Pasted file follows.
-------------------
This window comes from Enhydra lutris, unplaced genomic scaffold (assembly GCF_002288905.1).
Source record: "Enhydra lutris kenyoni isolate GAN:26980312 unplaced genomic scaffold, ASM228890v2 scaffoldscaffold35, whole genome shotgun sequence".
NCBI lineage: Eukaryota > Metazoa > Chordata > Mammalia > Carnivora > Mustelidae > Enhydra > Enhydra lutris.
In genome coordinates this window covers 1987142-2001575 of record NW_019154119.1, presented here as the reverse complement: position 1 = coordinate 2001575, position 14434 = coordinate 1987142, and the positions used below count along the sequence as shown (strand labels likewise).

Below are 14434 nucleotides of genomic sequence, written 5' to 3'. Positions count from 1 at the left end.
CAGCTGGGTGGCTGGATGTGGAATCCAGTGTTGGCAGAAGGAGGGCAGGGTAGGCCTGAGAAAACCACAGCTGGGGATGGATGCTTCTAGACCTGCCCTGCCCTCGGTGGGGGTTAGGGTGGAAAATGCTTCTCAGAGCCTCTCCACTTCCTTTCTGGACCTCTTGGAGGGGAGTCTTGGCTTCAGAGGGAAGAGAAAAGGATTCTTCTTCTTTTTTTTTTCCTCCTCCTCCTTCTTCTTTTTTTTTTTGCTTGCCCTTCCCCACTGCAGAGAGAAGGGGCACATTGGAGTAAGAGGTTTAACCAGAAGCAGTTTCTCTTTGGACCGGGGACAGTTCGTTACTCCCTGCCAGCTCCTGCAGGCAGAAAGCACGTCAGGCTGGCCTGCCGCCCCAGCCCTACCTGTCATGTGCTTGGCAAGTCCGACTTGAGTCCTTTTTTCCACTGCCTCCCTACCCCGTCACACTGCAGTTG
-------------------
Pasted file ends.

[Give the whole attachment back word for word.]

This window comes from Enhydra lutris, unplaced genomic scaffold (assembly GCF_002288905.1).
Source record: "Enhydra lutris kenyoni isolate GAN:26980312 unplaced genomic scaffold, ASM228890v2 scaffoldscaffold35, whole genome shotgun sequence".
NCBI lineage: Eukaryota > Metazoa > Chordata > Mammalia > Carnivora > Mustelidae > Enhydra > Enhydra lutris.
In genome coordinates this window covers 1987142-2001575 of record NW_019154119.1, presented here as the reverse complement: position 1 = coordinate 2001575, position 14434 = coordinate 1987142, and the positions used below count along the sequence as shown (strand labels likewise).

Below are 14434 nucleotides of genomic sequence, written 5' to 3'. Positions count from 1 at the left end.
CAGCTGGGTGGCTGGATGTGGAATCCAGTGTTGGCAGAAGGAGGGCAGGGTAGGCCTGAGAAAACCACAGCTGGGGATGGATGCTTCTAGACCTGCCCTGCCCTCGGTGGGGGTTAGGGTGGAAAATGCTTCTCAGAGCCTCTCCACTTCCTTTCTGGACCTCTTGGAGGGGAGTCTTGGCTTCAGAGGGAAGAGAAAAGGATTCTTCTTCTTTTTTTTTTCCTCCTCCTCCTTCTTCTTTTTTTTTTTGCTTGCCCTTCCCCACTGCAGAGAGAAGGGGCACATTGGAGTAAGAGGTTTAACCAGAAGCAGTTTCTCTTTGGACCGGGGACAGTTCGTTACTCCCTGCCAGCTCCTGCAGGCAGAAAGCACGTCAGGCTGGCCTGCCGCCCCAGCCCTACCTGTCATGTGCTTGGCAAGTCCGACTTGAGTCCTTTTTTCCACTGCCTCCCTACCCCGTCACACTGCAGTTG